Republican presidential candidate Mitt Romney on Monday vowed that if elected he would firmly hold to U.S. plans to field advanced missile defenses even in the face of Russian threats, Agence France-Presse reported.
"I will implement effective missile defenses to protect against threats. And on this, there will be no flexibility with [Russian President] Vladimir Putin," Romney said in widely promoted foreign policy address.
The former Massachusetts governor was referring to President Obama's controversial comment to then-Russian President Dmitry Medvedev in March that he would have more "flexibility" to reach a compromise with Moscow on missile defense plans for Europe after the November presidential election.
Russia strongly opposes the Obama administration plan to through 2020 field increasingly sophisticated sea- and land-based missile interceptors around Europe. Russia does not accept Washington's insistence the interceptors are solely aimed at thwarting a possible ballistic missile strike launched from Iran. The Kremlin fears the antimissile systems would also secretly be aimed at undermining its own strategic missile forces.
Moscow has threatened to deploy short-range ballistic missiles in territory bordering NATO countries if an accord is not reached with NATO and Washington on missile defense. The Russian Defense Ministry is also focused on developing countermeasures to U.S. missile defenses in Europe and elsewhere, Russia Today reported on Monday.
"We are closely monitoring the work of our colleagues and understand its vector," Defense Minister Anatoly Serdyukov said in an interview with the Itogi journal. "Russia’s state military program, which looks ahead until 2020, solves many tasks and will help neutralize threats created by the U.S. global missile defense network."
In late 2010, the two former Cold War antagonists agreed to explore areas for potential missile defense cooperation. Close to two years of talks since then have failed to close the considerable gap between the sides' views on what is needed to secure the European continent from possible missile attacks launched from the Middle East.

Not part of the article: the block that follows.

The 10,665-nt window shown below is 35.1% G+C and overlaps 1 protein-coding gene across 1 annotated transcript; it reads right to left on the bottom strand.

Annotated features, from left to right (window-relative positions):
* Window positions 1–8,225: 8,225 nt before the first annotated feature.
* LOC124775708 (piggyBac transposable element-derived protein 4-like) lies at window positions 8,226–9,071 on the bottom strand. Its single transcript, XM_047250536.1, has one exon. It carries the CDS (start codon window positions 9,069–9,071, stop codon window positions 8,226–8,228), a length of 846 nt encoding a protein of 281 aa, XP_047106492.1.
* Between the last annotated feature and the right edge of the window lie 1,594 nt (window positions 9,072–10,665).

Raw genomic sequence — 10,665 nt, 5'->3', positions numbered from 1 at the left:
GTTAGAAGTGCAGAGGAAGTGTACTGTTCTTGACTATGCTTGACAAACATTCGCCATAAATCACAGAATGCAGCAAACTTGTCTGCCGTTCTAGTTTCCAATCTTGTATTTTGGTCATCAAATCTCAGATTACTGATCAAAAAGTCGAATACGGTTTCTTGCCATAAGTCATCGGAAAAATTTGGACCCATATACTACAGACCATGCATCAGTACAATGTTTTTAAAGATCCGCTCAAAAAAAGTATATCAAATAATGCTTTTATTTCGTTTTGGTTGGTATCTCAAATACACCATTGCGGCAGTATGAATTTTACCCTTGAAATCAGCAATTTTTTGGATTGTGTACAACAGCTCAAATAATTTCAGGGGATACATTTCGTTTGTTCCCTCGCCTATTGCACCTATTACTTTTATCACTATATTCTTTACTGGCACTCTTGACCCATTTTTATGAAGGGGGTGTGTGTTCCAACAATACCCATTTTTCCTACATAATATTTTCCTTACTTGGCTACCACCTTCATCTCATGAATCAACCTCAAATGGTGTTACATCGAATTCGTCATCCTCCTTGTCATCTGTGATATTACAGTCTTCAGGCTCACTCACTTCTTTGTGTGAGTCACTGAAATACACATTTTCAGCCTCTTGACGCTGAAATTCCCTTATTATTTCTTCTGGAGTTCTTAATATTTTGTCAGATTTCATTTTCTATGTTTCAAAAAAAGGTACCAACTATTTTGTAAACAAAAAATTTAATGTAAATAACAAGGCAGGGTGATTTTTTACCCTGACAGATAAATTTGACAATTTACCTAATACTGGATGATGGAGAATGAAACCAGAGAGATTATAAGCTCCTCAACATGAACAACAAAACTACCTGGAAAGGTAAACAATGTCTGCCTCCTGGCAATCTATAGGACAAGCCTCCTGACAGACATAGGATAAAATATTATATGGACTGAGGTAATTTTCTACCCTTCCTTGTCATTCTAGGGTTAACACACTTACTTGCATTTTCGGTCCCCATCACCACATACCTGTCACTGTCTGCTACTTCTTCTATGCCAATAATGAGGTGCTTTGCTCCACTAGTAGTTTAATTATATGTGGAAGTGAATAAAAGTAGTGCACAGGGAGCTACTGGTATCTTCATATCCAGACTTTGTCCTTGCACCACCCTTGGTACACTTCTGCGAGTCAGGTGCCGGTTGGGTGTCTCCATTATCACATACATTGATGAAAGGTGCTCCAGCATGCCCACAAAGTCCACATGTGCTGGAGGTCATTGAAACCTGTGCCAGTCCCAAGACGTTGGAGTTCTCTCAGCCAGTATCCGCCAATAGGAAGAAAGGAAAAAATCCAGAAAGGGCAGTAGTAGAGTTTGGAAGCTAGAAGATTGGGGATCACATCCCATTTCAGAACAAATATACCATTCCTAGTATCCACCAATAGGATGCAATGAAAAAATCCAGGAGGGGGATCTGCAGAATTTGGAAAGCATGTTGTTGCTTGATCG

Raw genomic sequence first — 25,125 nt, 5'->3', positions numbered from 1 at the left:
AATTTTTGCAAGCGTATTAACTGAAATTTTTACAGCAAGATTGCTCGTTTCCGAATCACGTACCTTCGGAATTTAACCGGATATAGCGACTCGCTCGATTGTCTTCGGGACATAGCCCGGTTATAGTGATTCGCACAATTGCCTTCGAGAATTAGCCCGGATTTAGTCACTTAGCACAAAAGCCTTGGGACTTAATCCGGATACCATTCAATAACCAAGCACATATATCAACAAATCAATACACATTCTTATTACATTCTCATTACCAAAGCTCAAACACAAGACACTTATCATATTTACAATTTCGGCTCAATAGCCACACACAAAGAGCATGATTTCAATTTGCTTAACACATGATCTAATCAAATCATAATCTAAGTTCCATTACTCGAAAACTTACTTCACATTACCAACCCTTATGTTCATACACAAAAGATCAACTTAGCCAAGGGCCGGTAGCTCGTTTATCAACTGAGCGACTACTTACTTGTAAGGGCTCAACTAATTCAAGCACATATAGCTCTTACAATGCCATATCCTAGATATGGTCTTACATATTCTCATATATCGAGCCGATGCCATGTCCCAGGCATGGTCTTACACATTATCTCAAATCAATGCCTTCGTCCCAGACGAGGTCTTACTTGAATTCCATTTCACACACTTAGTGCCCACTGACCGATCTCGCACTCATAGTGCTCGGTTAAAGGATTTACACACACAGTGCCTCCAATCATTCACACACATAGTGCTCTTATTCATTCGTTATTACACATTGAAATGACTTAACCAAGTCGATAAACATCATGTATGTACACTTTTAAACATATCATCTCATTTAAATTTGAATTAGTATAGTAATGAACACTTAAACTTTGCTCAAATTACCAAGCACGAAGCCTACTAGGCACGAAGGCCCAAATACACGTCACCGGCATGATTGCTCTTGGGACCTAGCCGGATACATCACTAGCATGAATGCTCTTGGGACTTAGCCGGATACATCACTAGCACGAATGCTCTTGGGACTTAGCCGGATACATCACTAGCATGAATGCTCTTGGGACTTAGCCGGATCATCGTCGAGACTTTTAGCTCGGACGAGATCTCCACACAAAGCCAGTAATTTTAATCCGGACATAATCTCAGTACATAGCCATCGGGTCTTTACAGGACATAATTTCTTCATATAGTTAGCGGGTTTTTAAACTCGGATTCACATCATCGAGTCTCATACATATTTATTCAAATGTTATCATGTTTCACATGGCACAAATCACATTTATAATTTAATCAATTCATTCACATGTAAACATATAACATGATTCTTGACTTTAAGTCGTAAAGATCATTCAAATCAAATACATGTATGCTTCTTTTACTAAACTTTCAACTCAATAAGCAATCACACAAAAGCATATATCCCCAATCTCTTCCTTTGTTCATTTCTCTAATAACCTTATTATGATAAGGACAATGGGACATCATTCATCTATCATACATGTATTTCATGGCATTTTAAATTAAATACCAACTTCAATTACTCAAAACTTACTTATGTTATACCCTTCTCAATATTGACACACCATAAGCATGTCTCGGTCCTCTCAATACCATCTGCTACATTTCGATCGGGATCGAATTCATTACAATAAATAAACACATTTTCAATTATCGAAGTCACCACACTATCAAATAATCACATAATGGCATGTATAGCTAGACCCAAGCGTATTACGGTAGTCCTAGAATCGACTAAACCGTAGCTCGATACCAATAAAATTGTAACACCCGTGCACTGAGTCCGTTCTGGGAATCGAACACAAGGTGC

NATO is pursuing a plan that would enhance and coordinate individual member states' antimissile capacities; the Obama administration's "phased adaptive approach" for missile defense forms the core of the broader alliance effort. In May, the Western military bloc declared it had established an initial capability to protect Europe from missile strikes.
Russia is upset that NATO is unilaterally implementing its missile defense plan absent an agreement with Moscow that would govern usage of fielded U.S. interceptors. The alliance has also rejected a Russian proposal to establish a unified antimissile framework that would effectively give Moscow a 'red button' in decisions to fire missile interceptors.
"Our partners still believe that it is necessary to set up to two independent but coordinated systems," according to Korchunov. "Notably is that only NATO member states with the USA. in the first place will define the configuration of their system and no other country is entitled to influence the process of defining its architecture and parameters, and that is a tricky part of the problem."